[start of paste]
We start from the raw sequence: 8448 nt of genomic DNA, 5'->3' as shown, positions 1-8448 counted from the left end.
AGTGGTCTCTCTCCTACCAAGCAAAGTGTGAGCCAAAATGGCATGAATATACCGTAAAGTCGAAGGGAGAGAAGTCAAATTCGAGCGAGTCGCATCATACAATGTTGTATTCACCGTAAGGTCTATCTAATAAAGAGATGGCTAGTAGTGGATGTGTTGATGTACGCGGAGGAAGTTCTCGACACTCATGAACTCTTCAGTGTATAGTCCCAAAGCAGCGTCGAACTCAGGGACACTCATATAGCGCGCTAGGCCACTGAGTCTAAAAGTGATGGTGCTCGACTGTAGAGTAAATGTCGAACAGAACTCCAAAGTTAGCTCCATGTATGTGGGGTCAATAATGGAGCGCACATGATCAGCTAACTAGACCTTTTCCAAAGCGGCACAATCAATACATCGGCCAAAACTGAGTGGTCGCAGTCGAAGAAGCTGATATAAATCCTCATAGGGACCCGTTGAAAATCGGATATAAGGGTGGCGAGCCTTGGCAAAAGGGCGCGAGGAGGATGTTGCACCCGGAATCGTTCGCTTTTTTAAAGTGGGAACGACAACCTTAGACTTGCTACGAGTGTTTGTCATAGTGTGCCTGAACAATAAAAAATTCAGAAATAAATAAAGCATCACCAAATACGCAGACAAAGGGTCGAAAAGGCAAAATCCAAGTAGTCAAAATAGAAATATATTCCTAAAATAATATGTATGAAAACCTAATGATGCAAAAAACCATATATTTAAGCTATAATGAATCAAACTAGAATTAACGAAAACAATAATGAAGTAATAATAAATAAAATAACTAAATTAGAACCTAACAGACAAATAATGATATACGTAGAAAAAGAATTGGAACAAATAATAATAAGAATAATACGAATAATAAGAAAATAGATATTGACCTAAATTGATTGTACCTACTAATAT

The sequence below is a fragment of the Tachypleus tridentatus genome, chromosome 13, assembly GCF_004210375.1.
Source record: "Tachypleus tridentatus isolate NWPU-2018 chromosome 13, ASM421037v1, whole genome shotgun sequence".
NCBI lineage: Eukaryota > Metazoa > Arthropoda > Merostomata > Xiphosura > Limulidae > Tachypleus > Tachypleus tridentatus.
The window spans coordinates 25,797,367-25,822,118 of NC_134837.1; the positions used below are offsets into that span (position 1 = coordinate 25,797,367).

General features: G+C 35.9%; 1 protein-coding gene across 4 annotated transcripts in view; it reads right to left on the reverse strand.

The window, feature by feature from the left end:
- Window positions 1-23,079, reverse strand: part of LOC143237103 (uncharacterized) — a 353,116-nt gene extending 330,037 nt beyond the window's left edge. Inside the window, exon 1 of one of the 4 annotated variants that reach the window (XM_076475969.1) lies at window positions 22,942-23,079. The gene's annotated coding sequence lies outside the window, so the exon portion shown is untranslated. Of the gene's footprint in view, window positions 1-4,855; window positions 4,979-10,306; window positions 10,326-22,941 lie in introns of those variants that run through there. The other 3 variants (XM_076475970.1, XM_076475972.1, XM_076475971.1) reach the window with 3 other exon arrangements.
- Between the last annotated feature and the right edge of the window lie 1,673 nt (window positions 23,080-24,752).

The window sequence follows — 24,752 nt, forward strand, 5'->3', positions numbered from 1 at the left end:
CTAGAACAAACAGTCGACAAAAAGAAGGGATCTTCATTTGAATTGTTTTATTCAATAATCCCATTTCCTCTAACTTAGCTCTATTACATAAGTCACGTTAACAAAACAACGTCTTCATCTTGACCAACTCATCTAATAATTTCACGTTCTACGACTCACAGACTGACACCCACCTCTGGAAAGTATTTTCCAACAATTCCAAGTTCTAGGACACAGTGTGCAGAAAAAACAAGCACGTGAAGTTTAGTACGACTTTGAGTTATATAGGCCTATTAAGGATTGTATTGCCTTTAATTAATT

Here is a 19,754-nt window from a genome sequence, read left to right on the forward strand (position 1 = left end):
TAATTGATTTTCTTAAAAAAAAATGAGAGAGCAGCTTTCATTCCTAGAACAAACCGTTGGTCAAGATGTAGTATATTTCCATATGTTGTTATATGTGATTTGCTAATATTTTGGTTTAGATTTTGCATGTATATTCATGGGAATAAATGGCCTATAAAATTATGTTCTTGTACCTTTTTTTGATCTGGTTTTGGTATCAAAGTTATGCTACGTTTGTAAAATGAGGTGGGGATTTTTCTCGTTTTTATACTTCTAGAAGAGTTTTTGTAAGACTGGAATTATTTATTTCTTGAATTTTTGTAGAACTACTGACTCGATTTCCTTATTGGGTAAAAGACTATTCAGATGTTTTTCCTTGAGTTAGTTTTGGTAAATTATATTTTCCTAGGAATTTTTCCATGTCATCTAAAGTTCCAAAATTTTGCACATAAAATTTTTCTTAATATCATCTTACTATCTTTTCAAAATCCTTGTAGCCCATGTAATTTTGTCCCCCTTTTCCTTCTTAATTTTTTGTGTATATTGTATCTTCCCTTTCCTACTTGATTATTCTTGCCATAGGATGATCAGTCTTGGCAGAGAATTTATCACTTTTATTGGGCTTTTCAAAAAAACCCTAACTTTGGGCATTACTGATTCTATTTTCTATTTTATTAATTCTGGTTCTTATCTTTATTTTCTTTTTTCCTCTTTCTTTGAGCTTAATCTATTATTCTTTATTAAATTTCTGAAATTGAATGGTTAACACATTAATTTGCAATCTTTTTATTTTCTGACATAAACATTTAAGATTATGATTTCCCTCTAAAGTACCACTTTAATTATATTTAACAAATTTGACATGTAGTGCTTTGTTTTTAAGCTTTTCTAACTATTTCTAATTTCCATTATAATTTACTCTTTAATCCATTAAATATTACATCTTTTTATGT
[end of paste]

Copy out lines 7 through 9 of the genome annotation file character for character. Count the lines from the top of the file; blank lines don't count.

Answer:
General features: G+C 35.9%; 1 protein-coding gene across 4 annotated transcripts in view; it reads right to left on the reverse strand.

The window, feature by feature from the left end:
- Window positions 1-23,079, reverse strand: part of LOC143237103 (uncharacterized) — a 353,116-nt gene extending 330,037 nt beyond the window's left edge. Inside the window, exon 1 of one of the 4 annotated variants that reach the window (XM_076475969.1) lies at window positions 22,942-23,079. The gene's annotated coding sequence lies outside the window, so the exon portion shown is untranslated. Of the gene's footprint in view, window positions 1-4,855; window positions 4,979-10,306; window positions 10,326-22,941 lie in introns of those variants that run through there. The other 3 variants (XM_076475970.1, XM_076475972.1, XM_076475971.1) reach the window with 3 other exon arrangements.